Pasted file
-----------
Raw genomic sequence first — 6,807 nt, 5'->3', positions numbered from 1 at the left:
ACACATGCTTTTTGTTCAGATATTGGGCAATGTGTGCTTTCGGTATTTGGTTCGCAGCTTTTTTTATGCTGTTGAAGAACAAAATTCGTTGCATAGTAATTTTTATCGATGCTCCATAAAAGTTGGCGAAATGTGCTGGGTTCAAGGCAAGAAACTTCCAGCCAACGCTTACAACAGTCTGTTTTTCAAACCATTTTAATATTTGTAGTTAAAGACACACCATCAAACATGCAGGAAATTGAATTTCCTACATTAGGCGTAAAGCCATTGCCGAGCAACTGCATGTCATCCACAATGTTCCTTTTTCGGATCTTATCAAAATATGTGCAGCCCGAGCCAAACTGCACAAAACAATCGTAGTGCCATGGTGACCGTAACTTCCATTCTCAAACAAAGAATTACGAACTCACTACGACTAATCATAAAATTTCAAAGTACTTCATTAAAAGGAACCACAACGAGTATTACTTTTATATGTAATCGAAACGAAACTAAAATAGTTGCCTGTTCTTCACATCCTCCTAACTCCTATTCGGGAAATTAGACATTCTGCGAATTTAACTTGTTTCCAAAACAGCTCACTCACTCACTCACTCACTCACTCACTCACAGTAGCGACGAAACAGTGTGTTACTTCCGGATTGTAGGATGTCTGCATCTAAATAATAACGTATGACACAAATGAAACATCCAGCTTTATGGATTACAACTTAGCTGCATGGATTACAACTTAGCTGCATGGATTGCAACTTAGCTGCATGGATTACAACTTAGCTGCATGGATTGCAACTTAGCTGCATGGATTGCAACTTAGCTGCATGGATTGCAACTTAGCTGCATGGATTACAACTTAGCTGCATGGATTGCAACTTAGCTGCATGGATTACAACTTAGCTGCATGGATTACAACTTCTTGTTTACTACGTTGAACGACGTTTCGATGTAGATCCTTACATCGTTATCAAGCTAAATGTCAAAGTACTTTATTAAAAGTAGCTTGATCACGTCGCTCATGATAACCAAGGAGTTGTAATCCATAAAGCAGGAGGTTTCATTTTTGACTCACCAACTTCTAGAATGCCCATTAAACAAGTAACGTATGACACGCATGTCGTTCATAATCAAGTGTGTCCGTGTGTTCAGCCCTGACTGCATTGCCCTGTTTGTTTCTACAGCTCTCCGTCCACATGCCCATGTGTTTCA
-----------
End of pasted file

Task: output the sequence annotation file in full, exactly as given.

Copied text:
Raw genomic sequence first — 6,807 nt, 5'->3', positions numbered from 1 at the left:
ACACATGCTTTTTGTTCAGATATTGGGCAATGTGTGCTTTCGGTATTTGGTTCGCAGCTTTTTTTATGCTGTTGAAGAACAAAATTCGTTGCATAGTAATTTTTATCGATGCTCCATAAAAGTTGGCGAAATGTGCTGGGTTCAAGGCAAGAAACTTCCAGCCAACGCTTACAACAGTCTGTTTTTCAAACCATTTTAATATTTGTAGTTAAAGACACACCATCAAACATGCAGGAAATTGAATTTCCTACATTAGGCGTAAAGCCATTGCCGAGCAACTGCATGTCATCCACAATGTTCCTTTTTCGGATCTTATCAAAATATGTGCAGCCCGAGCCAAACTGCACAAAACAATCGTAGTGCCATGGTGACCGTAACTTCCATTCTCAAACAAAGAATTACGAACTCACTACGACTAATCATAAAATTTCAAAGTACTTCATTAAAAGGAACCACAACGAGTATTACTTTTATATGTAATCGAAACGAAACTAAAATAGTTGCCTGTTCTTCACATCCTCCTAACTCCTATTCGGGAAATTAGACATTCTGCGAATTTAACTTGTTTCCAAAACAGCTCACTCACTCACTCACTCACTCACTCACTCACAGTAGCGACGAAACAGTGTGTTACTTCCGGATTGTAGGATGTCTGCATCTAAATAATAACGTATGACACAAATGAAACATCCAGCTTTATGGATTACAACTTAGCTGCATGGATTACAACTTAGCTGCATGGATTGCAACTTAGCTGCATGGATTACAACTTAGCTGCATGGATTGCAACTTAGCTGCATGGATTGCAACTTAGCTGCATGGATTGCAACTTAGCTGCATGGATTACAACTTAGCTGCATGGATTGCAACTTAGCTGCATGGATTACAACTTAGCTGCATGGATTACAACTTCTTGTTTACTACGTTGAACGACGTTTCGATGTAGATCCTTACATCGTTATCAAGCTAAATGTCAAAGTACTTTATTAAAAGTAGCTTGATCACGTCGCTCATGATAACCAAGGAGTTGTAATCCATAAAGCAGGAGGTTTCATTTTTGACTCACCAACTTCTAGAATGCCCATTAAACAAGTAACGTATGACACGCATGTCGTTCATAATCAAGTGTGTCCGTGTGTTCAGCCCTGACTGCATTGCCCTGTTTGTTTCTACAGCTCTCCGTCCACATGCCCATGTGTTTCA